Put away the cell phone and drive

January 09, 2008|By KEVIN COWHERD

Here is the only cell-phone policy that makes any sense for drivers, and it doesn't take a hot-shot research study to figure it out: Don't talk and drive, period.

You know this. I know this. Anyone who has ever called in a take-out order to a Chinese restaurant on York Road and nearly plowed into another car because of intense concentration while shouting "Yes, one General Tso's chicken!" into a crackling cell phone knows this.

(Yes, this actually happened to me. More on the whole ugly incident later.)

So why do we need any more studies that tell us driving while talking on a cell is a big mistake?

But here comes a new one anyway, this one from the University of Utah, where the eggheads there have already done all sorts of cell-phone studies.

The new study found - are you ready? - that motorists who talk on cell phones drive more hesitantly than undistracted drivers.

I know, I know ... you're shocked.

You're thinking: Someone yapping on a cell and driving like he's in a fog - who could imagine that?

The study also showed that all this slow-poke driving by cell-phone users increased the average drive time for everyone else by as much as 10 percent.

This, of course, is another shocker.

Drivers on cell phones slow traffic. Stop the presses.

Anyway, by my count, this is about the 10,000th study that shows it's probably not a good idea to drive and talk on a cell.

It's about the 10,000th study that shows when motorists don't devote their full attention to the road, bad things happen.

And sometimes these bad things are a little more serious than someone being late for an appointment or a ballgame.

Sometimes the bad thing involves a new tombstone being chiseled, or one of those sad-looking highway memorials going up with the little makeshift cross and flowers.

Who doesn't know this already if they've ever seen how people drive with a phone to one ear?

Maybe at the corporate offices of Verizon Wireless or Sprint or T-Mobile you can still find people who say with a straight face: "Driving and talking on a cell? No, I don't see a safety issue here. After all, we advocate (wink, wink) hands-free cell-phone use by drivers."

But this would be the latter-day equivalent of Big Tobacco execs professing astonishment that smoking could cause cancer.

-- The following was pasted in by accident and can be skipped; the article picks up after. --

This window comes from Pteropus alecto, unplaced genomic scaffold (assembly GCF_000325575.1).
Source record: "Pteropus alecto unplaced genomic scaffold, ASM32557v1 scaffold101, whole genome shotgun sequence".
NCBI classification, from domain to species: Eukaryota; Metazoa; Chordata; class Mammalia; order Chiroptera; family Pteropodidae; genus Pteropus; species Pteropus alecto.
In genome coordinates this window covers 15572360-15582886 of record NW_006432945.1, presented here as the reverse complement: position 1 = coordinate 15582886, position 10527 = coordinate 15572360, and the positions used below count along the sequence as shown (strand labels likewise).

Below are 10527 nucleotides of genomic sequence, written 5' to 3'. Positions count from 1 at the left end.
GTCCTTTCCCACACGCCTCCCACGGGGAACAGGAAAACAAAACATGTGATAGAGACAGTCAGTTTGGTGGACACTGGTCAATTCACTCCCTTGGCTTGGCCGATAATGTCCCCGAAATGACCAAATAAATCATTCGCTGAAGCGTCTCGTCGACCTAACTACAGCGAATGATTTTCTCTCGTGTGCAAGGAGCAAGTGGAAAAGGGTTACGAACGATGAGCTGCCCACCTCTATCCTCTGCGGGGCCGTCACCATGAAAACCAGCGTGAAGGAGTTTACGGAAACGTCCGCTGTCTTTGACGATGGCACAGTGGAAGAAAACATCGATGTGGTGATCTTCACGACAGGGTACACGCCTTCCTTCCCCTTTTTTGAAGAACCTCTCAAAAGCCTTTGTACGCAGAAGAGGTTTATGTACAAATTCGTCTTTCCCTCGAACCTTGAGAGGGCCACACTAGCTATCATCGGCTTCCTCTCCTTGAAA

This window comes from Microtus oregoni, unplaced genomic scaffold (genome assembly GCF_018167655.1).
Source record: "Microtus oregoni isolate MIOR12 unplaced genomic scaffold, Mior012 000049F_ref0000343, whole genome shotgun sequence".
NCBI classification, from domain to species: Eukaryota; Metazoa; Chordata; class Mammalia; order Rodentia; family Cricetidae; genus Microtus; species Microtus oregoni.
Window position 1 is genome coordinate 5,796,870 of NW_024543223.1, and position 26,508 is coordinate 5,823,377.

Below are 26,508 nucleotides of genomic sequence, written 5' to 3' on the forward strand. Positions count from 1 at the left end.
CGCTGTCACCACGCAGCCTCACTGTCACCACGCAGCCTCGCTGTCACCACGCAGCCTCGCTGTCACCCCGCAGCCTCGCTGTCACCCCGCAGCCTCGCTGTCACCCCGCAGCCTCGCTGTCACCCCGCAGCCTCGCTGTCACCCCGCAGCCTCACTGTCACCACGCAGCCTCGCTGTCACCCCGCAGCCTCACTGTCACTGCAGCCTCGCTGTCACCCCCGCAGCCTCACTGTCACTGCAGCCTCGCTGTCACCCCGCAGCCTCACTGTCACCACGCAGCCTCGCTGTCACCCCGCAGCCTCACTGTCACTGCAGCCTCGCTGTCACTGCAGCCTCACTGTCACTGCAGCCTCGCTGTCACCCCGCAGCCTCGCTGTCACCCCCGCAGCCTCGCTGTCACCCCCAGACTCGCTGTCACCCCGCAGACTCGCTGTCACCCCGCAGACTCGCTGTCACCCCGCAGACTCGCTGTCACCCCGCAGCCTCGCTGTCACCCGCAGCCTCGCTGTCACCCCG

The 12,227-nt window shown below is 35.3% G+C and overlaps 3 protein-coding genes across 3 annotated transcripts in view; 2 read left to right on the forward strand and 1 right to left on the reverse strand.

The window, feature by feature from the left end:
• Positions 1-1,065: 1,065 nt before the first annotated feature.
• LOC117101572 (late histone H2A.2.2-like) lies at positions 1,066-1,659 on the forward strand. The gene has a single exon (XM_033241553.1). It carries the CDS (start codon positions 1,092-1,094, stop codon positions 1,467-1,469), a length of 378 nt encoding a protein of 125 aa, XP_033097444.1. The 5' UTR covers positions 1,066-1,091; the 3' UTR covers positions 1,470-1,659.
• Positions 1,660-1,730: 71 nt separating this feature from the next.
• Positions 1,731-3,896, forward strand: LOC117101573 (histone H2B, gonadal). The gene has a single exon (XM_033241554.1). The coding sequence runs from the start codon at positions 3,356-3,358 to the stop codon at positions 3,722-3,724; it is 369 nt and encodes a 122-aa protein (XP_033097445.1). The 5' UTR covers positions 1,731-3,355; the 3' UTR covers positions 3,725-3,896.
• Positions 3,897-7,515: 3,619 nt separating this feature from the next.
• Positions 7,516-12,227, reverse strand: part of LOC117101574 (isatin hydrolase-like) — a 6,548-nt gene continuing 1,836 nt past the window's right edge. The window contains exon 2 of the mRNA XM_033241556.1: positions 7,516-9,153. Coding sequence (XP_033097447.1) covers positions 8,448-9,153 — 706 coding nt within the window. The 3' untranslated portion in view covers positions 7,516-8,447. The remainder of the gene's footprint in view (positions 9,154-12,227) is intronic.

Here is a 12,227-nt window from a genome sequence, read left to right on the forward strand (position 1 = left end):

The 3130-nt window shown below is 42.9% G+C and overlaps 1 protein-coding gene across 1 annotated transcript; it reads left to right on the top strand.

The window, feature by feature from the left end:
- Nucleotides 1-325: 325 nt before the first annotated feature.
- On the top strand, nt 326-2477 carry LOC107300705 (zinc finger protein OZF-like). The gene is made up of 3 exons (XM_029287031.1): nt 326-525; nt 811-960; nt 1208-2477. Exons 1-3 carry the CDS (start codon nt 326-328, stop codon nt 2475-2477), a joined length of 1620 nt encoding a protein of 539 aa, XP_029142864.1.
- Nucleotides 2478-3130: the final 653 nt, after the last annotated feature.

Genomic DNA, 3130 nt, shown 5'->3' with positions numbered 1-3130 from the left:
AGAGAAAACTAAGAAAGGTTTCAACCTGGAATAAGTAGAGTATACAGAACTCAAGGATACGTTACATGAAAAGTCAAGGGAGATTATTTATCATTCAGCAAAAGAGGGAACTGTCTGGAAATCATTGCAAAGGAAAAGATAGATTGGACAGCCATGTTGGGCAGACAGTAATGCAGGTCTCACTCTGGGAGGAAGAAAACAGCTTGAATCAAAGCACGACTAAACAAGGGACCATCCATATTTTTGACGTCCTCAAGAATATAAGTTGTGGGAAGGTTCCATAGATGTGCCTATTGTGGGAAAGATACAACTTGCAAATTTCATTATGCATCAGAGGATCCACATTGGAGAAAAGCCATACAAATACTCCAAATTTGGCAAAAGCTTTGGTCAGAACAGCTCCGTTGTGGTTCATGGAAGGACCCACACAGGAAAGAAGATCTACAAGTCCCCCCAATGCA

No, anyone with common sense knows driving and talking on a cell is crazy - at least as crazy as driving and putting on makeup, driving and reading the newspaper or driving and spreading ketchup on a burger, and I have seen all three things.

No wonder old people are scared to death to drive these days.

They were taught: Two hands on the wheel, pay attention to the road at all times, drive defensively.

Not, "Hey, give me a call when you get on the Beltway, and we'll talk about who the Ravens should pick in the draft - and don't worry about weaving in front of that 18-wheeler."

Yep, it's an Asphalt Jungle out there.

Big SUVs, people chattering on cell phones and lots of impatient, head-case drivers - that makes for a relaxing drive to go see the grandkids, doesn't it?

So when do we as a society wake up and do the right thing?

When do we say: That's it, we must've been nuts to let people drive and yap on their cells. From now on, it's against the law.

Hands-free calls, hand-held calls, doesn't matter. No more driving and talking on the cell, period. And if the police catch you breaking the law, you get a ticket and big-time fine.

Not that I'd have to worry about getting popped, since I am now officially terrified of using my cell when I drive.

The last straw was the incident with the Chinese restaurant on York Road and the screeching of brakes as a blue Honda Accord suddenly loomed while I shouted my order of General Tso's chicken into the phone.

I didn't even get to the shrimp fried rice. Because when you almost plow into a car at a red light, you tend to lose your appetite.

Your heart is pounding and your hands are sweaty and your legs are shaking.

And when your car finally squeals to a halt an inch from the other guy's bumper, and he turns and gives you the finger and the woman on the phone at the Chinese restaurant says, "Will there be anything else?" your answer tends to be, "No, that should do it."

kevin.cowherd@baltsun.com

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